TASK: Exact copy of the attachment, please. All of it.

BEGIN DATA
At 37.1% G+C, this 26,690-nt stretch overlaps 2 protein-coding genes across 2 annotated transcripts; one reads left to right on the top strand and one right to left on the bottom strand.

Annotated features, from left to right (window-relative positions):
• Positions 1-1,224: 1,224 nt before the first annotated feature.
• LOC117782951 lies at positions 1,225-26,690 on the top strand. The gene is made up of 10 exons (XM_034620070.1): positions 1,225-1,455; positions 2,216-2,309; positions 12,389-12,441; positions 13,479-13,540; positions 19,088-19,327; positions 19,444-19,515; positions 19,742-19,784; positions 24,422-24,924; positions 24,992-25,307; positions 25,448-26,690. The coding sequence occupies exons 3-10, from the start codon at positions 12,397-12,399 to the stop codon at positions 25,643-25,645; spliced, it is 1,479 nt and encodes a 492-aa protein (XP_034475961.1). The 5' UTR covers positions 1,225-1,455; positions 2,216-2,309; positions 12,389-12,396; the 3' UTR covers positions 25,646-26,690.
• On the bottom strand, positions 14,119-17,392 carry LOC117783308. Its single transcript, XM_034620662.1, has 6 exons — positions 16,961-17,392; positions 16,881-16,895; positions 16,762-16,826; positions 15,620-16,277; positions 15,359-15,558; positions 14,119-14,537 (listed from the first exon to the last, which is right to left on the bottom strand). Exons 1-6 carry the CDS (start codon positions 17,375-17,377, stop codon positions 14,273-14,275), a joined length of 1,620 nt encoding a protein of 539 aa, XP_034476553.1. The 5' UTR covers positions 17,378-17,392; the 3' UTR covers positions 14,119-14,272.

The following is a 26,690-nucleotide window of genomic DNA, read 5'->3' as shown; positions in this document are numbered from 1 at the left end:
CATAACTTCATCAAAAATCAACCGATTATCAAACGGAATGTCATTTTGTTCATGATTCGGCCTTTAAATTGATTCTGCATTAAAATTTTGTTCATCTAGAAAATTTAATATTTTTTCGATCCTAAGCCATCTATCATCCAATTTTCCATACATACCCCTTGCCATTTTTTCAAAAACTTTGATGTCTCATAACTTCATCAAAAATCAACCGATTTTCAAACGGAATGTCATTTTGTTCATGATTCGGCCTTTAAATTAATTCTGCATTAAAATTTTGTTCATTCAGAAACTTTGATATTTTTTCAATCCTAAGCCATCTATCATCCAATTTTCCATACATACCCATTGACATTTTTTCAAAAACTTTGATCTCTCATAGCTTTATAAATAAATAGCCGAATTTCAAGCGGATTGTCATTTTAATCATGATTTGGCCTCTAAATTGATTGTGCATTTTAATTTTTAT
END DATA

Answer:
At 37.1% G+C, this 26,690-nt stretch overlaps 2 protein-coding genes across 2 annotated transcripts; one reads left to right on the top strand and one right to left on the bottom strand.

Annotated features, from left to right (window-relative positions):
• Positions 1-1,224: 1,224 nt before the first annotated feature.
• LOC117782951 lies at positions 1,225-26,690 on the top strand. The gene is made up of 10 exons (XM_034620070.1): positions 1,225-1,455; positions 2,216-2,309; positions 12,389-12,441; positions 13,479-13,540; positions 19,088-19,327; positions 19,444-19,515; positions 19,742-19,784; positions 24,422-24,924; positions 24,992-25,307; positions 25,448-26,690. The coding sequence occupies exons 3-10, from the start codon at positions 12,397-12,399 to the stop codon at positions 25,643-25,645; spliced, it is 1,479 nt and encodes a 492-aa protein (XP_034475961.1). The 5' UTR covers positions 1,225-1,455; positions 2,216-2,309; positions 12,389-12,396; the 3' UTR covers positions 25,646-26,690.
• On the bottom strand, positions 14,119-17,392 carry LOC117783308. Its single transcript, XM_034620662.1, has 6 exons — positions 16,961-17,392; positions 16,881-16,895; positions 16,762-16,826; positions 15,620-16,277; positions 15,359-15,558; positions 14,119-14,537 (listed from the first exon to the last, which is right to left on the bottom strand). Exons 1-6 carry the CDS (start codon positions 17,375-17,377, stop codon positions 14,273-14,275), a joined length of 1,620 nt encoding a protein of 539 aa, XP_034476553.1. The 5' UTR covers positions 17,378-17,392; the 3' UTR covers positions 14,119-14,272.

The following is a 26,690-nucleotide window of genomic DNA, read 5'->3' as shown; positions in this document are numbered from 1 at the left end:
CATAACTTCATCAAAAATCAACCGATTATCAAACGGAATGTCATTTTGTTCATGATTCGGCCTTTAAATTGATTCTGCATTAAAATTTTGTTCATCTAGAAAATTTAATATTTTTTCGATCCTAAGCCATCTATCATCCAATTTTCCATACATACCCCTTGCCATTTTTTCAAAAACTTTGATGTCTCATAACTTCATCAAAAATCAACCGATTTTCAAACGGAATGTCATTTTGTTCATGATTCGGCCTTTAAATTAATTCTGCATTAAAATTTTGTTCATTCAGAAACTTTGATATTTTTTCAATCCTAAGCCATCTATCATCCAATTTTCCATACATACCCATTGACATTTTTTCAAAAACTTTGATCTCTCATAGCTTTATAAATAAATAGCCGAATTTCAAGCGGATTGTCATTTTAATCATGATTTGGCCTCTAAATTGATTGTGCATTTTAATTTTTAT